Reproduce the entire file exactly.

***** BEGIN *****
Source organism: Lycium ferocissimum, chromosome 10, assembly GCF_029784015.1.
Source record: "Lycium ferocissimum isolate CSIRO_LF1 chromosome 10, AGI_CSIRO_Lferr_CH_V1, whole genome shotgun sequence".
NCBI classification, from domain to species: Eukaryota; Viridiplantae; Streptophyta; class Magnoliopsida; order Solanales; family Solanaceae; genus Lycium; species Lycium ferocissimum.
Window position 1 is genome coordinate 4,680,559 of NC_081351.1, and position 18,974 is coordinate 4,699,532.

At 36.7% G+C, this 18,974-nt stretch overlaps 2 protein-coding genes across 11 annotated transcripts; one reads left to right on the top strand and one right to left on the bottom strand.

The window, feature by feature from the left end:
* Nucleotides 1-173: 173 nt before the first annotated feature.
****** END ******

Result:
Source organism: Lycium ferocissimum, chromosome 10, assembly GCF_029784015.1.
Source record: "Lycium ferocissimum isolate CSIRO_LF1 chromosome 10, AGI_CSIRO_Lferr_CH_V1, whole genome shotgun sequence".
NCBI classification, from domain to species: Eukaryota; Viridiplantae; Streptophyta; class Magnoliopsida; order Solanales; family Solanaceae; genus Lycium; species Lycium ferocissimum.
Window position 1 is genome coordinate 4,680,559 of NC_081351.1, and position 18,974 is coordinate 4,699,532.

At 36.7% G+C, this 18,974-nt stretch overlaps 2 protein-coding genes across 11 annotated transcripts; one reads left to right on the top strand and one right to left on the bottom strand.

The window, feature by feature from the left end:
* Nucleotides 1-173: 173 nt before the first annotated feature.